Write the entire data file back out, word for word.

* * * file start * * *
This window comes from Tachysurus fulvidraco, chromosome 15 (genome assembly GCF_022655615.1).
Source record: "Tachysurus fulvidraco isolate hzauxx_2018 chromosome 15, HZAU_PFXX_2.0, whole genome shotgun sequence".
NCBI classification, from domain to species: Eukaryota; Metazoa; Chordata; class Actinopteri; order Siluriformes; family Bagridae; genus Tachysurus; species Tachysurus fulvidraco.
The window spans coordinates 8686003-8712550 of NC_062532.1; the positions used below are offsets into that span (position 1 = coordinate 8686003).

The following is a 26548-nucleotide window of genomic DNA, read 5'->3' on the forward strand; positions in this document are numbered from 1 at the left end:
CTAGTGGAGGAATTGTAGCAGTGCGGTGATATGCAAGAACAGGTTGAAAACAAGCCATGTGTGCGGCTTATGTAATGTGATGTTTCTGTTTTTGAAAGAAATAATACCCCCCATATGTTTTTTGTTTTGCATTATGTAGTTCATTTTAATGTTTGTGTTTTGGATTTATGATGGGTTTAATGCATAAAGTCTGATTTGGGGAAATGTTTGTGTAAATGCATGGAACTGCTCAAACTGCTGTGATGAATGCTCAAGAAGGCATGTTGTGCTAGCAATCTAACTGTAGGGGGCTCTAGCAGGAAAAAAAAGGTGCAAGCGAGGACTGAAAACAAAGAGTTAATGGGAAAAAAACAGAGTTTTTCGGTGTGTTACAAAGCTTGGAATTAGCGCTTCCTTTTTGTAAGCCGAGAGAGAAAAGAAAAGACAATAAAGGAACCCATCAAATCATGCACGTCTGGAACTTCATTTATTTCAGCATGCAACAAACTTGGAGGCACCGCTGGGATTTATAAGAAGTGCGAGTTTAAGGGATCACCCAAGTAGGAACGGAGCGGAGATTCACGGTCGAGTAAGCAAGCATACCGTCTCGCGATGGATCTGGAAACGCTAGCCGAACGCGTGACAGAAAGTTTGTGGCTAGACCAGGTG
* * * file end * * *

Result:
This window comes from Tachysurus fulvidraco, chromosome 15 (genome assembly GCF_022655615.1).
Source record: "Tachysurus fulvidraco isolate hzauxx_2018 chromosome 15, HZAU_PFXX_2.0, whole genome shotgun sequence".
NCBI classification, from domain to species: Eukaryota; Metazoa; Chordata; class Actinopteri; order Siluriformes; family Bagridae; genus Tachysurus; species Tachysurus fulvidraco.
The window spans coordinates 8686003-8712550 of NC_062532.1; the positions used below are offsets into that span (position 1 = coordinate 8686003).

The following is a 26548-nucleotide window of genomic DNA, read 5'->3' on the forward strand; positions in this document are numbered from 1 at the left end:
CTAGTGGAGGAATTGTAGCAGTGCGGTGATATGCAAGAACAGGTTGAAAACAAGCCATGTGTGCGGCTTATGTAATGTGATGTTTCTGTTTTTGAAAGAAATAATACCCCCCATATGTTTTTTGTTTTGCATTATGTAGTTCATTTTAATGTTTGTGTTTTGGATTTATGATGGGTTTAATGCATAAAGTCTGATTTGGGGAAATGTTTGTGTAAATGCATGGAACTGCTCAAACTGCTGTGATGAATGCTCAAGAAGGCATGTTGTGCTAGCAATCTAACTGTAGGGGGCTCTAGCAGGAAAAAAAAGGTGCAAGCGAGGACTGAAAACAAAGAGTTAATGGGAAAAAAACAGAGTTTTTCGGTGTGTTACAAAGCTTGGAATTAGCGCTTCCTTTTTGTAAGCCGAGAGAGAAAAGAAAAGACAATAAAGGAACCCATCAAATCATGCACGTCTGGAACTTCATTTATTTCAGCATGCAACAAACTTGGAGGCACCGCTGGGATTTATAAGAAGTGCGAGTTTAAGGGATCACCCAAGTAGGAACGGAGCGGAGATTCACGGTCGAGTAAGCAAGCATACCGTCTCGCGATGGATCTGGAAACGCTAGCCGAACGCGTGACAGAAAGTTTGTGGCTAGACCAGGTG